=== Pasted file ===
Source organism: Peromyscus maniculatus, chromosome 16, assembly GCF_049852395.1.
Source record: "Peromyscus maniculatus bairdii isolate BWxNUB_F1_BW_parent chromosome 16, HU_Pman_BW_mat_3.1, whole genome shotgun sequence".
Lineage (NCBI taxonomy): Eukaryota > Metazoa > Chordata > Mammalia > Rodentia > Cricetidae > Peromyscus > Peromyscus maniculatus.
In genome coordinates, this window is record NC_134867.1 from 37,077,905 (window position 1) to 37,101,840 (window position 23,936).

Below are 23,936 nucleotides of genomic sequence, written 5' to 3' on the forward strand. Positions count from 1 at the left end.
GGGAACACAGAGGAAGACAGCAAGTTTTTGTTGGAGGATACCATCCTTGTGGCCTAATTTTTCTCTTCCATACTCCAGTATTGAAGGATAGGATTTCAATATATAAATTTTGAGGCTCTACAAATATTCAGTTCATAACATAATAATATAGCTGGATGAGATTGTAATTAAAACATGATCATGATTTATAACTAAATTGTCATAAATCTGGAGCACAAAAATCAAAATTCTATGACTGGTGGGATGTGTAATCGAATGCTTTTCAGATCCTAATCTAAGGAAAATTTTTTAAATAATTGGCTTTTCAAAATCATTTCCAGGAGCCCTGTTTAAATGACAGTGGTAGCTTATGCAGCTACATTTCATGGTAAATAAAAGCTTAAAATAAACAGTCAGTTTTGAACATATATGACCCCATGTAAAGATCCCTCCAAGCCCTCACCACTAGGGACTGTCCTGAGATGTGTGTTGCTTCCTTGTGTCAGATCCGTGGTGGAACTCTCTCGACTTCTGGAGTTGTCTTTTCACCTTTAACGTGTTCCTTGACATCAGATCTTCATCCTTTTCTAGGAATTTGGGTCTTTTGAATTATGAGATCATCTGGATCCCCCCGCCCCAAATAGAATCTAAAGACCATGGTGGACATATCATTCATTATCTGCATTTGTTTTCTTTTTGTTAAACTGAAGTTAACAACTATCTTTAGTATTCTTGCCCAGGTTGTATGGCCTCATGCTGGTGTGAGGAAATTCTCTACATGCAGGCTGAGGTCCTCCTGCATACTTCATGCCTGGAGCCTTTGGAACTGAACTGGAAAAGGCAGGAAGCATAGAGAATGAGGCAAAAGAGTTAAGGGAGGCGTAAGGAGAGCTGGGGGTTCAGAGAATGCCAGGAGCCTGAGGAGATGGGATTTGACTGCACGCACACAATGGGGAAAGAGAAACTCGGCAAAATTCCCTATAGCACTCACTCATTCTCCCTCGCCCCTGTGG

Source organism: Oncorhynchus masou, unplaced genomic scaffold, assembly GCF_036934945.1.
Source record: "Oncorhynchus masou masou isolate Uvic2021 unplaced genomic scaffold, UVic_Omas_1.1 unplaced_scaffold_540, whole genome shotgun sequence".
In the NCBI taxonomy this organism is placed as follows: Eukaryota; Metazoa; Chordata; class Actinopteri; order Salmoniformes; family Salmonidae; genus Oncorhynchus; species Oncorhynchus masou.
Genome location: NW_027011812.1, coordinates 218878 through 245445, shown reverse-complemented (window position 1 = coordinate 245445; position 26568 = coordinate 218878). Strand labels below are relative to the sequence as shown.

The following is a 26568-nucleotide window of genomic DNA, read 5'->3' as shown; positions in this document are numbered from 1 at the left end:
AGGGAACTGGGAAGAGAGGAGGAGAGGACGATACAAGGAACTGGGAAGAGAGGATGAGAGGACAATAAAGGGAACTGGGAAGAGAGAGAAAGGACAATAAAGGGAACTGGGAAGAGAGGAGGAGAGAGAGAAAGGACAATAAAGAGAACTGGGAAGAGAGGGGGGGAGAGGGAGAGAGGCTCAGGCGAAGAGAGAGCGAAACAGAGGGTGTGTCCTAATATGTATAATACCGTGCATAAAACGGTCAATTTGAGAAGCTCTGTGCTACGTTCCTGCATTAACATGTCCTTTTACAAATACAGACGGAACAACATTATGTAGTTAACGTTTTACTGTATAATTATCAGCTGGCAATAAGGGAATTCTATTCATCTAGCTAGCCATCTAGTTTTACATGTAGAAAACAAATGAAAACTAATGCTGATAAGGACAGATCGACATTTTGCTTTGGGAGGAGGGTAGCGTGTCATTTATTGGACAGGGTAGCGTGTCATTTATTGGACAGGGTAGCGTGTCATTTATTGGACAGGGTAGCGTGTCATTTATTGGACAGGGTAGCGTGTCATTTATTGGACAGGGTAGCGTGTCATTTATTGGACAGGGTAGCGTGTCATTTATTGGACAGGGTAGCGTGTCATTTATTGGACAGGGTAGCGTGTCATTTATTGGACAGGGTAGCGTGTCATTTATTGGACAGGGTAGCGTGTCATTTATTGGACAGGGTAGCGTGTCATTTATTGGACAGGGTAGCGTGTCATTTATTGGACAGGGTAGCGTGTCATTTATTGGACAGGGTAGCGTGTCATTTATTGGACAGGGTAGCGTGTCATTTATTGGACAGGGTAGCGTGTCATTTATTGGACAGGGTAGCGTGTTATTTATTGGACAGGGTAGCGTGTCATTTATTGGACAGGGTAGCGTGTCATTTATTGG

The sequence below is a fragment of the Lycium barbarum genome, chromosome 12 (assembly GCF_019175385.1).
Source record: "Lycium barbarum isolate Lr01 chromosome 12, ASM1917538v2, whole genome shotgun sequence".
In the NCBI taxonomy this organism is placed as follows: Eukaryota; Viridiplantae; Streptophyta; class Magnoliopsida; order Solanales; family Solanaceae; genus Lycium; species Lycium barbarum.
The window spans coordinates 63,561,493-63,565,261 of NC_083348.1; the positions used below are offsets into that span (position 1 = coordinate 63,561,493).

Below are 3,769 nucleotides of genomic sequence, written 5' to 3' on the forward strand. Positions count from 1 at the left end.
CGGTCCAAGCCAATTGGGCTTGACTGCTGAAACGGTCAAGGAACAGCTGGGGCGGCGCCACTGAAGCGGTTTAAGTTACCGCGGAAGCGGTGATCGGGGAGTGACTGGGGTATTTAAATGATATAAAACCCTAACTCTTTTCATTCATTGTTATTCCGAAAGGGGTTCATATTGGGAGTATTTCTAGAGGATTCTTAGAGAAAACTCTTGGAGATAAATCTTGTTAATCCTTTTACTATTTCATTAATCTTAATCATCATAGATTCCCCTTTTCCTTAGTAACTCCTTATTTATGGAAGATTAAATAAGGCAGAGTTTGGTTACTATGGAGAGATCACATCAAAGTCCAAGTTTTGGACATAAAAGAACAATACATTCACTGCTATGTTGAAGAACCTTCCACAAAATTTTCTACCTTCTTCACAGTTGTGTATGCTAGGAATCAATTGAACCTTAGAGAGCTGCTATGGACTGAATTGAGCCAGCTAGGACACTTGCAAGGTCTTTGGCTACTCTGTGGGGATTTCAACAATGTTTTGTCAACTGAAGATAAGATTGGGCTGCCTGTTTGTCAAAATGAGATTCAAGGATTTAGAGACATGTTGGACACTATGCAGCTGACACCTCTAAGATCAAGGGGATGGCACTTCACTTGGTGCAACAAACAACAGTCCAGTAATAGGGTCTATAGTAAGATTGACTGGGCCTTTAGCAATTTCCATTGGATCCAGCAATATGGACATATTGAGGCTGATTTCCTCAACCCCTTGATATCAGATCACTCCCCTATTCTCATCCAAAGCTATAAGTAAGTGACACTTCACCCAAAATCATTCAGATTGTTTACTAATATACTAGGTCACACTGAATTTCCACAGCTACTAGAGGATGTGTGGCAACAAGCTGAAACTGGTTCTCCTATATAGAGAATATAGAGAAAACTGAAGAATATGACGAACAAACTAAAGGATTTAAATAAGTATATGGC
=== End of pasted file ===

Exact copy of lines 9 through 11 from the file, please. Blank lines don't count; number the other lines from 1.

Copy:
In the NCBI taxonomy this organism is placed as follows: Eukaryota; Metazoa; Chordata; class Actinopteri; order Salmoniformes; family Salmonidae; genus Oncorhynchus; species Oncorhynchus masou.
Genome location: NW_027011812.1, coordinates 218878 through 245445, shown reverse-complemented (window position 1 = coordinate 245445; position 26568 = coordinate 218878). Strand labels below are relative to the sequence as shown.

The following is a 26568-nucleotide window of genomic DNA, read 5'->3' as shown; positions in this document are numbered from 1 at the left end: